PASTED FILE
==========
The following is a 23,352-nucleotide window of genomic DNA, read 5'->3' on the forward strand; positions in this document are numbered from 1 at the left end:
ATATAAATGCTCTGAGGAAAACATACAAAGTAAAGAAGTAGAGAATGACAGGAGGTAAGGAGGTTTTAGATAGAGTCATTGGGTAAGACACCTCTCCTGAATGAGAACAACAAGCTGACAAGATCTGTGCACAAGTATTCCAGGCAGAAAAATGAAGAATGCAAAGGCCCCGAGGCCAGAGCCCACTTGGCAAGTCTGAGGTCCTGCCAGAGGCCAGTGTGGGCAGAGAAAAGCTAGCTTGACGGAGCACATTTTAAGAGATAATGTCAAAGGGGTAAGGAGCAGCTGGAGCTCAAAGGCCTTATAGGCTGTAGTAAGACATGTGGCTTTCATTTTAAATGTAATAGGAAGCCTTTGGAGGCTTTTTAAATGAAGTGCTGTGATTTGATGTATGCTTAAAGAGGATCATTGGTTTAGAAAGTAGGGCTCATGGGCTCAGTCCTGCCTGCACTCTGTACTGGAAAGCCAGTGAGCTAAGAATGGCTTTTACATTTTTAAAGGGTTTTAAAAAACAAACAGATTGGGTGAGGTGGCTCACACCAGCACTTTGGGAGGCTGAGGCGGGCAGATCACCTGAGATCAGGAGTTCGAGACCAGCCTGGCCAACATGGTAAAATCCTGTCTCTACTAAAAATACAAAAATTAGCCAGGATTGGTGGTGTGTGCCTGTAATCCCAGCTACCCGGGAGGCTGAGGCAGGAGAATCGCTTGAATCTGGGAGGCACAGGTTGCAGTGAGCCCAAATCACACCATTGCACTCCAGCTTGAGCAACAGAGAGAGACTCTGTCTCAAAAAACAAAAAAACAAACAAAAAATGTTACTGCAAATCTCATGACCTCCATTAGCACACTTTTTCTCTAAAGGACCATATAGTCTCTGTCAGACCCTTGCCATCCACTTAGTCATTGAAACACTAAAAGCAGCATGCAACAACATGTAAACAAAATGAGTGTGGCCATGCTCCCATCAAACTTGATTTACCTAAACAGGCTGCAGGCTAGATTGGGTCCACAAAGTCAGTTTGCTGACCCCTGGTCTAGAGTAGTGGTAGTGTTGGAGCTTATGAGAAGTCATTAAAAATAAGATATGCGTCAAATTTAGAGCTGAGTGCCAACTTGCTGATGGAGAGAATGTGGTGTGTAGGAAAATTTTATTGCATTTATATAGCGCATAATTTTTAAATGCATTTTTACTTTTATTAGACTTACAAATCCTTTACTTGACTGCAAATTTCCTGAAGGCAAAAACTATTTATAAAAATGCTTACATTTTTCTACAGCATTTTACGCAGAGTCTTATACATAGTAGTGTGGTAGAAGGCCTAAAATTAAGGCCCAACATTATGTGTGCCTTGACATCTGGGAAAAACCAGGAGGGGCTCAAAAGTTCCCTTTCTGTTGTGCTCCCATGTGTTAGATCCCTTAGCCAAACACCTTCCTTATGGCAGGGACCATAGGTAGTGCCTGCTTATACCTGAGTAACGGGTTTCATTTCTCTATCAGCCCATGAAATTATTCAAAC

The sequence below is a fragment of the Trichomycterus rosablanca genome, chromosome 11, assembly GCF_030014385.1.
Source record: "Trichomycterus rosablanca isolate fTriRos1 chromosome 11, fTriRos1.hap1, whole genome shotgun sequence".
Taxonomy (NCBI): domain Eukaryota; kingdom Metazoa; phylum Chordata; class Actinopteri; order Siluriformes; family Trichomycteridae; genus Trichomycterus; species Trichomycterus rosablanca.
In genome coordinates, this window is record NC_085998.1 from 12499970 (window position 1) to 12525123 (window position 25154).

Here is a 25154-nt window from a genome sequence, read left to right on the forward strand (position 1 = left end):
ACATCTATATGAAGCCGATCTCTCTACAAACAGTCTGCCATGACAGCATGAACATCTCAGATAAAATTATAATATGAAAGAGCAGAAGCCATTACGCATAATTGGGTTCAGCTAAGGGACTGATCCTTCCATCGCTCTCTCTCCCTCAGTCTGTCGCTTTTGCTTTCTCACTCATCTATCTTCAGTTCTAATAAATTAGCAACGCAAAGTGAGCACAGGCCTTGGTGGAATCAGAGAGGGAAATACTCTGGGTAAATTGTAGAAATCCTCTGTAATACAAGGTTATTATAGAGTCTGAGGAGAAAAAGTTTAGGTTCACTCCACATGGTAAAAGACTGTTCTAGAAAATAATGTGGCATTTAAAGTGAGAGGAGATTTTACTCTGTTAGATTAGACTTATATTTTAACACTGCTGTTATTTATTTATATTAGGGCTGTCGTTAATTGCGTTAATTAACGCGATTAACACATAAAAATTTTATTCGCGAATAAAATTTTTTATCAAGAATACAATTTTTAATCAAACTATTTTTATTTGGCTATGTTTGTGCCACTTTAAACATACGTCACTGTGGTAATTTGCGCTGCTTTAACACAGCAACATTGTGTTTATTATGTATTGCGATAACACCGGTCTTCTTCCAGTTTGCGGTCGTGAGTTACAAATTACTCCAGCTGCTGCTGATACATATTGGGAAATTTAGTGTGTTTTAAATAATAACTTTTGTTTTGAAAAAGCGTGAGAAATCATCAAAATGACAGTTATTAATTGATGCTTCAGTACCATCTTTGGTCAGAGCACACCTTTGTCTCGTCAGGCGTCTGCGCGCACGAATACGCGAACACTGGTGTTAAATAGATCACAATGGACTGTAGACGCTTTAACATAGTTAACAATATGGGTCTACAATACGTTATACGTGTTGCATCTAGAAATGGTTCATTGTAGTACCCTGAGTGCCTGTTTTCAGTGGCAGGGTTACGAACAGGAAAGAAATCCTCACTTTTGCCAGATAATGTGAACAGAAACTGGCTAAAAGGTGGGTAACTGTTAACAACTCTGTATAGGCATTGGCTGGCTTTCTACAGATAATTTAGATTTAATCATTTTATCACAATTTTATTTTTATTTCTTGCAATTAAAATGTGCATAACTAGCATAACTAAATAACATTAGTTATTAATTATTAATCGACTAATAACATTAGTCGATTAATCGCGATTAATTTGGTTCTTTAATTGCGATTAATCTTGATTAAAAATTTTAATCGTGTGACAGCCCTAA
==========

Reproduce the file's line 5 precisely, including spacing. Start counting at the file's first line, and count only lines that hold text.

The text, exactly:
Taxonomy (NCBI): domain Eukaryota; kingdom Metazoa; phylum Chordata; class Actinopteri; order Siluriformes; family Trichomycteridae; genus Trichomycterus; species Trichomycterus rosablanca.